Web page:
1. Ask every client and customer you serve for the permission to use him or her as a reference and post his or her company name on your Web site. When prospects want references from you, point them to specific names they recognize and provide them with contact names and phone numbers. (A heads-up call to the reference is always a good idea and gives you a chance to affirm or understand how good your relationship remains)
  2. As you build a reference list of dozens of clients and customers, begin to categorize exactly what you did for them; what kind of relationship you shared and what kind of a customer they were. Learn to match your customer's personalities and characteristics to what you have just observed in the prospects you are sending their way. Remember, the stronger connection two strangers make, the more they will influence each other.
  3. Follow up with both the prospect and the reference You will learn a great deal not just about the prospect but also about how you continue to be perceived by your references. Remember that your customer relationships are just like a marriage. If your communication with your partner declines, so does will his or her interest in you. Eventually, neglected clients may stop providing an enthusiastic reference just out of spite if they feel taken for granted.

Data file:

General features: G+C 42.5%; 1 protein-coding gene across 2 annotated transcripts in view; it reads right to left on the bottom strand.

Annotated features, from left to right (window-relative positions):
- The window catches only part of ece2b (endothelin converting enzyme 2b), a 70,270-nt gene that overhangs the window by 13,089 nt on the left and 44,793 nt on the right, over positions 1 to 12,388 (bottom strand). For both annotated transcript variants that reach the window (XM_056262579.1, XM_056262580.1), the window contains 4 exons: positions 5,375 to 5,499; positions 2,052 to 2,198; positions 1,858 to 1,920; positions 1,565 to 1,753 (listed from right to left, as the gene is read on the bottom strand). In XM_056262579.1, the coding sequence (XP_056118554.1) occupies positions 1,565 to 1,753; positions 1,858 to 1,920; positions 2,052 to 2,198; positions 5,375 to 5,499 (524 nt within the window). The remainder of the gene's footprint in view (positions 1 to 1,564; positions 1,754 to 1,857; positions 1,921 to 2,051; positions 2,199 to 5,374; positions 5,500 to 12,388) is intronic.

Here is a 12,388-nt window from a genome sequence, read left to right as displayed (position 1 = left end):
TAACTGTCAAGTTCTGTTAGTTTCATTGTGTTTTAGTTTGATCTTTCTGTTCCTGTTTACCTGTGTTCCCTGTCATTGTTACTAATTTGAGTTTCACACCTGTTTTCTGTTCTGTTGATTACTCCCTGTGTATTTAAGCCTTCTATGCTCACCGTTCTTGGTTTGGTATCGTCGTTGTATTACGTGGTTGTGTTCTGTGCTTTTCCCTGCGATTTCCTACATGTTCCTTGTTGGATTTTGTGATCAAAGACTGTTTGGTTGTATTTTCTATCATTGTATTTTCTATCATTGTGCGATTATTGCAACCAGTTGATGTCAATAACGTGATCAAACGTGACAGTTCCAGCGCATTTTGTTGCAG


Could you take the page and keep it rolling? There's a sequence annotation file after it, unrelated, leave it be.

4. Emotions are never higher than when entering a relationship. Your best references may be those most enthusiastic or passionate, rather than those for whom you produced the best results. Prospects decide to buy intellectually but choose whom to work with emotionally.
  5. You never know who will be a good reference for you and who will not. While it is always good practice to build good bridges, realize that your references are emotional, busy, distracted people. When your prospects check references, who they actually connect with and what is actually said is often a random event. Between everyone's fear of litigation, information overload, and voice mail, the reference checking process is rarely thorough. If you provide several good references, a prospect is very likely to quit after reaching only a couple of your clients.

Customer and client references can be a great asset to your business if you have compiled a good record of performance and maintained a good database of your advocates. While your heart should always race a bit when a prospect says he has spoken to your clients, breathe deeply. If you have stayed in touch with those you count as customers, there is a high probability they will be delighted to stand up for you and if you haven’t, you only have yourself to blame.

 

Articles by Birol Growth Consulting are © copyrighted and all rights are reserved. However, articles may be reprinted with prior written consent if attribution is included as follows:

© Copyrighted by Andrew J. Birol, President of Birol Growth Consulting, who helps owners grow their businesses by growing their Best and Highest Use ®. Andy can be reached at (412) 973-2080, by email at abirol@andybirol.com, or on the web at www.andybirol.com.